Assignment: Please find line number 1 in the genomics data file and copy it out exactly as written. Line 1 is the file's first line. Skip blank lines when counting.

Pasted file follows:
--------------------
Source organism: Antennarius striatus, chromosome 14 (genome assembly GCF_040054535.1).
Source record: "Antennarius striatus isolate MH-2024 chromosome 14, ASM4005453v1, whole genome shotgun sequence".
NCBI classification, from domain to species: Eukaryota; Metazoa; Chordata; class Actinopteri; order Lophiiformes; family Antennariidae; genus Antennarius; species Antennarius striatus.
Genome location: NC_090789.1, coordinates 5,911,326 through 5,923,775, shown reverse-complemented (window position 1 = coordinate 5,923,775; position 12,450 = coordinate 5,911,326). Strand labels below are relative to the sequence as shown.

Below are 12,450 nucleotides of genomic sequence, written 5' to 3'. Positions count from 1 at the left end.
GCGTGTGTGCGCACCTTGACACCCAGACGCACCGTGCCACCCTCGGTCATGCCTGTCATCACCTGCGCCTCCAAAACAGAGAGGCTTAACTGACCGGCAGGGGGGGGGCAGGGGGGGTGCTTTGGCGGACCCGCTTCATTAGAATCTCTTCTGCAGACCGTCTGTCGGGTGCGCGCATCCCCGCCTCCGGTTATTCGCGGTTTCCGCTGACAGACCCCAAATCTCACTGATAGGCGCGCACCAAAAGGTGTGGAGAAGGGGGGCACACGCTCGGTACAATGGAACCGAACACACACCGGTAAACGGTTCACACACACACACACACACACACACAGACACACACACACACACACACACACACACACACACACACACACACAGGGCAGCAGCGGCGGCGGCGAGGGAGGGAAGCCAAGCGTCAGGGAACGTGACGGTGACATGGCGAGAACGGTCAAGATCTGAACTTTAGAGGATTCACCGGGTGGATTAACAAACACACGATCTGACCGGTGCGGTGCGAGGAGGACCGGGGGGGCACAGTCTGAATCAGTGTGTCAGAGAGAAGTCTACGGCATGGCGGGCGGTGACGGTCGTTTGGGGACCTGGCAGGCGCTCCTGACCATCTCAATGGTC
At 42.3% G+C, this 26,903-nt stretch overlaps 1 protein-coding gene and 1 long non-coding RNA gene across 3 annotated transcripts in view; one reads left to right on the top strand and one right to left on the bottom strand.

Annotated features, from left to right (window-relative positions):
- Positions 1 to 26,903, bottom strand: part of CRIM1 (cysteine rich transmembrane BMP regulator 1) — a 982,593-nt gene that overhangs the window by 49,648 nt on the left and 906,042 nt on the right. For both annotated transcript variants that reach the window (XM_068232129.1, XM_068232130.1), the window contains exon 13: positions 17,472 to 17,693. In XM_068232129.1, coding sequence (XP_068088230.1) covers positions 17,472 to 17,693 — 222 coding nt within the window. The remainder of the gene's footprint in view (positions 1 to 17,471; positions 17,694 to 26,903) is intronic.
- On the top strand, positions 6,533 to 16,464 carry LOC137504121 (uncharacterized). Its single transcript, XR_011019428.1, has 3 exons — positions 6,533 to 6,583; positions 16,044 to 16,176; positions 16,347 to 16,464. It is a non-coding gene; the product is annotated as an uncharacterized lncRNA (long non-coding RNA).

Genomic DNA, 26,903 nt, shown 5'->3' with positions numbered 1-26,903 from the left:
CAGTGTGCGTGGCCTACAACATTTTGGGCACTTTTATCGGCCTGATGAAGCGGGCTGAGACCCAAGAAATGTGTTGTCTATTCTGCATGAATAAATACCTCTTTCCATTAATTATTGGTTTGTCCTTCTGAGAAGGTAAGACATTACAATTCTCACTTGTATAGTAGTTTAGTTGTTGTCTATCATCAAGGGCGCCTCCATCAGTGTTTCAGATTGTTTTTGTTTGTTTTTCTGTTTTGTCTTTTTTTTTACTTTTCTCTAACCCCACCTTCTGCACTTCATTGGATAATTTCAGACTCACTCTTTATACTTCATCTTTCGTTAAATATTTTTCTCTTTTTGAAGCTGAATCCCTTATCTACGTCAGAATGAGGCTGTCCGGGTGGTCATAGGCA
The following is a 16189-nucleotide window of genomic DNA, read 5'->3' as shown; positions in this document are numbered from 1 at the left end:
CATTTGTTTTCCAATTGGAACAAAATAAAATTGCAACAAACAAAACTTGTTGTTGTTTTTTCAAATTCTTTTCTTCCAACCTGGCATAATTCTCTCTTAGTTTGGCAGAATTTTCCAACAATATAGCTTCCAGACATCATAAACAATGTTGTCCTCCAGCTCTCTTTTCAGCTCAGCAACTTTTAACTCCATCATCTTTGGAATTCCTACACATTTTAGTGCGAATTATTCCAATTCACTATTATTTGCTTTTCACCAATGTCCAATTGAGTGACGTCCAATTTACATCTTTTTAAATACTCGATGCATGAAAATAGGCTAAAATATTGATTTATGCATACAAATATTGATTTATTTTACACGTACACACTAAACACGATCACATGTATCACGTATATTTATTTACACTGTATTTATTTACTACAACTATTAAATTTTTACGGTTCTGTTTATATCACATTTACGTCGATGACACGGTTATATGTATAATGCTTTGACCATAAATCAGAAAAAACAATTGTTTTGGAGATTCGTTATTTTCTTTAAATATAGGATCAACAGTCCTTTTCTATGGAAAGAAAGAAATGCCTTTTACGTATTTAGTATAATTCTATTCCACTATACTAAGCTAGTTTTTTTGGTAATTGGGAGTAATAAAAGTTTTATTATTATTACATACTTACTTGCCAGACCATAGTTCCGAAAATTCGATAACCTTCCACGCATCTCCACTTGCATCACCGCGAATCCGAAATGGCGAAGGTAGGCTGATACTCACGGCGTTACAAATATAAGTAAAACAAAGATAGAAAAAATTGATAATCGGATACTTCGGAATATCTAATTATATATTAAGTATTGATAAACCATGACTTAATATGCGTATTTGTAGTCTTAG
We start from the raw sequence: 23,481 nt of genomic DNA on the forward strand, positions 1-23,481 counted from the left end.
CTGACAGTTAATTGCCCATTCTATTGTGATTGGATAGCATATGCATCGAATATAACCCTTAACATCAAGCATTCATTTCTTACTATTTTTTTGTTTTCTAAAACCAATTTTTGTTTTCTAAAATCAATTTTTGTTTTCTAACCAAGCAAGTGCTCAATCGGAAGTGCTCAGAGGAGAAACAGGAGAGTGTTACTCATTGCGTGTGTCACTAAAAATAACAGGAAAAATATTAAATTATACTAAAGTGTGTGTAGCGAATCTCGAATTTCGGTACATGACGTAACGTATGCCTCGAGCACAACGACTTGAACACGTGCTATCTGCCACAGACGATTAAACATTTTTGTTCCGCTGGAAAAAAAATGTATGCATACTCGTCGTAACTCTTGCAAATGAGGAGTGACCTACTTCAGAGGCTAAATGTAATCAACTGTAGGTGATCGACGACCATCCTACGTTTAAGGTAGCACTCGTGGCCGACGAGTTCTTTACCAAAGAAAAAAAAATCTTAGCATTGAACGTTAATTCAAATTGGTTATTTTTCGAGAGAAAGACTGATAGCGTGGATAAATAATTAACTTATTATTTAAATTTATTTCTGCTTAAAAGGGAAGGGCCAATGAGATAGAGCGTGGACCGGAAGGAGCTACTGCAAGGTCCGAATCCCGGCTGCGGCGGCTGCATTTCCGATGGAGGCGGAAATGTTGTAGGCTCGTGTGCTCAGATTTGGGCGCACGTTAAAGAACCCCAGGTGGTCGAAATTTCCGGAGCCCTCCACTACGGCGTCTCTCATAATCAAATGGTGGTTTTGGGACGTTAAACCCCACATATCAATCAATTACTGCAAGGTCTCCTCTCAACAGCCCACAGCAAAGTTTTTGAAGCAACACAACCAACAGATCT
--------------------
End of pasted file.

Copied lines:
Source organism: Antennarius striatus, chromosome 14 (genome assembly GCF_040054535.1).